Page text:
While he applauds the work done by LBC and RMI, Scot Horst, chair of the LEED Steering Committee, thinks LEED’s more populist approach is still the best way forward. “We need to engage all of society at a common level,” he says. “If we’re only focused on moving to the very top, we know it won’t work.” That said, a new set of LEED guidelines, Version 3.0, is set for release in November, and it will look a lot more like the Living Building Challenge and RMI’s Cooling the Warming. LEED’s governing body is reassigning the value of credits for the carbon-neutral era, with energy reduction earning more points than, say, bamboo floors. Regional concerns have also been integrated into the guidelines. The combined changes, Horst believes, means that “we’re going to see another level that’s beyond zero” carbon.

For all the building codes enlightened, milestone policies passed, and high-tech solutions proffered by think tanks, the most innovative methods of greening the construction industry are almost embarrassingly simple. Twenty-first-century green buildings will also feature a good dose of the past. “You don’t need any new technology,” Behr says. “Everything is there.”  Green building first took shape in the 1970s, part of that decade’s nascent environmental movement. Two groundbreaking books were published: Victor Olgyay’s Design with Climate introduced the concept of designing in harmony with the climate; and Ralph Knowles’ Form and Stability detailed how buildings affect the environment and vice versa.

Rising oil prices led to the formation of national groups like the American Institute of Architects’ Committee on Energy and the Solar Energy Research Institute. The pressure was on to create buildings that both saved energy and embraced nature.But the route to creating those buildings was and still is surprisingly low-tech. The effectiveness of passive-solar technology is largely determined by how a building is situated—orient it toward the sun and the bulk of your work is done. Catching rainwater to use for irrigation is also far less technologically demanding than treating water and pumping it from a distant reservoir.

Some architects brought these nature-loving building techniques to the mainstream. Norman Foster, for instance, created his first grass-roofed building, the Willis Faber and Dumas Headquarters, in England. William McDonough built the country’s first solar-powered house in 1977. But many experiments in sustainable architecture were conducted by fringe types like Michael Reynolds, who uses recycled bottles, tires, and cans to build dwellings in New Mexico called Earthships, which generate their own off-the-grid electricity while collecting and treating their own water and waste.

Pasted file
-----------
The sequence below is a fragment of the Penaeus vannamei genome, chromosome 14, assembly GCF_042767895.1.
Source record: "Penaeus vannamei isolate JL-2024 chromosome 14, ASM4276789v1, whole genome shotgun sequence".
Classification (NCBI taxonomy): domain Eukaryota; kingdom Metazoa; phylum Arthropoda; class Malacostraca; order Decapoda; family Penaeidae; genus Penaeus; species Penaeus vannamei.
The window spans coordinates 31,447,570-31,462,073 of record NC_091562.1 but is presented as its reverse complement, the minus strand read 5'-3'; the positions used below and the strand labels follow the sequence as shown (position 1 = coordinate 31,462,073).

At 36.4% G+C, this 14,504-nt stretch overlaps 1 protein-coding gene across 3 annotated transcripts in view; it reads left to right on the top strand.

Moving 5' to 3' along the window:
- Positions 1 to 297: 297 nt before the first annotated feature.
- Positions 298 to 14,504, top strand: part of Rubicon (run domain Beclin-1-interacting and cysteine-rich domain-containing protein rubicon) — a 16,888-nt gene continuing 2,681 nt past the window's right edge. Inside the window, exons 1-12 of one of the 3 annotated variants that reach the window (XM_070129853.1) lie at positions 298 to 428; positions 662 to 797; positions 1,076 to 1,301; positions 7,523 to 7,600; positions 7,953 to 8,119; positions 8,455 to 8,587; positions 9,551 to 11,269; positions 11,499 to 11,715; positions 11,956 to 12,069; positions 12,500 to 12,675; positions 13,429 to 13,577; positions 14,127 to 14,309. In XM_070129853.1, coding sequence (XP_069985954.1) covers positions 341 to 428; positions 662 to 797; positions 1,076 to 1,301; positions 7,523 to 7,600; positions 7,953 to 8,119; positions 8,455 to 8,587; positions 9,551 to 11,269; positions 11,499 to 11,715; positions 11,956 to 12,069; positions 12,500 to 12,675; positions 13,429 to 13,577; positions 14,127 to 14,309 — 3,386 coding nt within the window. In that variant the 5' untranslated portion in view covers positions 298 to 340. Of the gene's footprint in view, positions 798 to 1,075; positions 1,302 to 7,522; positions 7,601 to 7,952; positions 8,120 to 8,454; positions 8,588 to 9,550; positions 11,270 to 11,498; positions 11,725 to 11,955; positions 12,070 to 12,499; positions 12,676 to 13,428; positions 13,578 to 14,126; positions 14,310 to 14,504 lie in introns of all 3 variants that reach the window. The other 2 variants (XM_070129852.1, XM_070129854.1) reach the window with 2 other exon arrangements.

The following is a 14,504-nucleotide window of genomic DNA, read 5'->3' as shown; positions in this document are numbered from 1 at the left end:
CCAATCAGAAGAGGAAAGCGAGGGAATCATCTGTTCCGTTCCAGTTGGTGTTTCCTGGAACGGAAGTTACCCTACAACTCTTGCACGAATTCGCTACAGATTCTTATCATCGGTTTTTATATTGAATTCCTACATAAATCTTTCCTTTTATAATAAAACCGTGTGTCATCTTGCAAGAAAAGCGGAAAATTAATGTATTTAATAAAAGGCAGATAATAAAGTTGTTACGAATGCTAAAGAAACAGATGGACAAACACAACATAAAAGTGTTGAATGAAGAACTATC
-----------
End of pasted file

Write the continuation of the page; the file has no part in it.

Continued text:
The Earthship sounds a lot like a Living Building—perhaps an early cousin of Energy Plus or the Omega Center—and it would probably qualify for LEED Platinum. But until now, the second wave of green building that started with the USGBC’s formation has been largely divorced from the first, a shunning of what might have been seen as out-there hippie building, irrelevant to the production building sector or the masses sprawling into suburbia. “There might have been a gut reaction away from that stuff in the 1990s, to define green building as this forward-thinking, technically-oriented approach,” says CRGBC’s Peterson. In the second wave, eco-structures were high tech and high-rise, many of them camouflaged so as not to draw attention to their green attributes—and that, of course, is what allowed green building to become mainstream.

Tomorrow’s green buildings will benefit from advanced structure codes, policy, and technology, but they’ll also have Earthship-like living walls of greenery inside that clean air and filter water. Buildings that strike a balance between the first and second wave will shy away from the sun in desert climates or hug it in colder regions. Passive solar technology will be found just as readily in some off-the-grid mountain cabin as in a skyscraper. The emerging third wave of green building, then, might be most likely to succeed when it borrows from the past to shape the future. “Look at the natural world to inform design decisions,” Peterson says.

“We’ve got millions of years of R & D out there.”

Issue 25



Sign up for Plenty's Weekly Newsletter